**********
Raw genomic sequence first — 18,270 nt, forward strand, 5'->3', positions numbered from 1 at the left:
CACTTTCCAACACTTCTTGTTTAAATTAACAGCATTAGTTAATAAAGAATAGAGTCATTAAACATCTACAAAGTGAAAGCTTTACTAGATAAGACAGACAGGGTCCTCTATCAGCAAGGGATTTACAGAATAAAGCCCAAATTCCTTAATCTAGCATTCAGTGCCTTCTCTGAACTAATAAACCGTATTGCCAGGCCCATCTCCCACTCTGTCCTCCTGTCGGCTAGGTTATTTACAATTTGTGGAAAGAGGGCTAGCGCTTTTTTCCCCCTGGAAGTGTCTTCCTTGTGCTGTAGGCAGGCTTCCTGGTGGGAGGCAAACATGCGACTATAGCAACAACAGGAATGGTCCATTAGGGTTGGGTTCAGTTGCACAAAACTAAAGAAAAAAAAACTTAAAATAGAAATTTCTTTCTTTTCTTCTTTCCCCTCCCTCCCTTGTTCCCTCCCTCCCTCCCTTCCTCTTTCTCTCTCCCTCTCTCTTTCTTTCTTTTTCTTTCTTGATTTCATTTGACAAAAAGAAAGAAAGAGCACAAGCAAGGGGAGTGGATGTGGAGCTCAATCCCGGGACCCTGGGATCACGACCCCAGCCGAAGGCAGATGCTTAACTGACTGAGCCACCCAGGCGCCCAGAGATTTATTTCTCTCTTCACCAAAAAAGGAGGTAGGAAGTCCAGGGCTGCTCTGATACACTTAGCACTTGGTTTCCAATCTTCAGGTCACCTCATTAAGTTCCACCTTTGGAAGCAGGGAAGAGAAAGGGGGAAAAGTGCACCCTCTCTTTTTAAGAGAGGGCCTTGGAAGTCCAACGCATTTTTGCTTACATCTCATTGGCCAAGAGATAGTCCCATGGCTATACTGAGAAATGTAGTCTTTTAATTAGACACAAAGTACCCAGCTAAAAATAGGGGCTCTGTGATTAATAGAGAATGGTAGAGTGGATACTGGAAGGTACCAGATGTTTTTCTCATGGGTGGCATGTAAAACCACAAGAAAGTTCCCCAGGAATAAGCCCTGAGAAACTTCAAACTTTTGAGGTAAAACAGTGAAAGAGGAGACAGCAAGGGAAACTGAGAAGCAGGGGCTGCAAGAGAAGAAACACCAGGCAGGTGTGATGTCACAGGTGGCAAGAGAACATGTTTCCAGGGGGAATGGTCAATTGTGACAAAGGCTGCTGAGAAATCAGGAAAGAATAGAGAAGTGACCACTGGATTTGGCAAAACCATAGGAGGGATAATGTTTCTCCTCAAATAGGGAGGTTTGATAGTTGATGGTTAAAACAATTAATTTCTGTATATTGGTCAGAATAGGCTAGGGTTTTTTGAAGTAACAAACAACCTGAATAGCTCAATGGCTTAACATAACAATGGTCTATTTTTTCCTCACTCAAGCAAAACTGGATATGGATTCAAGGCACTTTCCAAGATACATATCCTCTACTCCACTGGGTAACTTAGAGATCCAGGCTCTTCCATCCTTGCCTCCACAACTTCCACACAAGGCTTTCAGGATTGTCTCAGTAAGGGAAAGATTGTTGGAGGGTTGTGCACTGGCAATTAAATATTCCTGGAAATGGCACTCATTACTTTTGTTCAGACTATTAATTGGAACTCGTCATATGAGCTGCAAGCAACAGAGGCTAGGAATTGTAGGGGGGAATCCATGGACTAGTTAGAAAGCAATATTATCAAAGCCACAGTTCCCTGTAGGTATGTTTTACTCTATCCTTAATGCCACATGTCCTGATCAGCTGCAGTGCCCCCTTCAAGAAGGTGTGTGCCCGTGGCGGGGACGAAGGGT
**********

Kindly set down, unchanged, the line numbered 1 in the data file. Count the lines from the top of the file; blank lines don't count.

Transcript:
Raw genomic sequence first — 18,270 nt, forward strand, 5'->3', positions numbered from 1 at the left: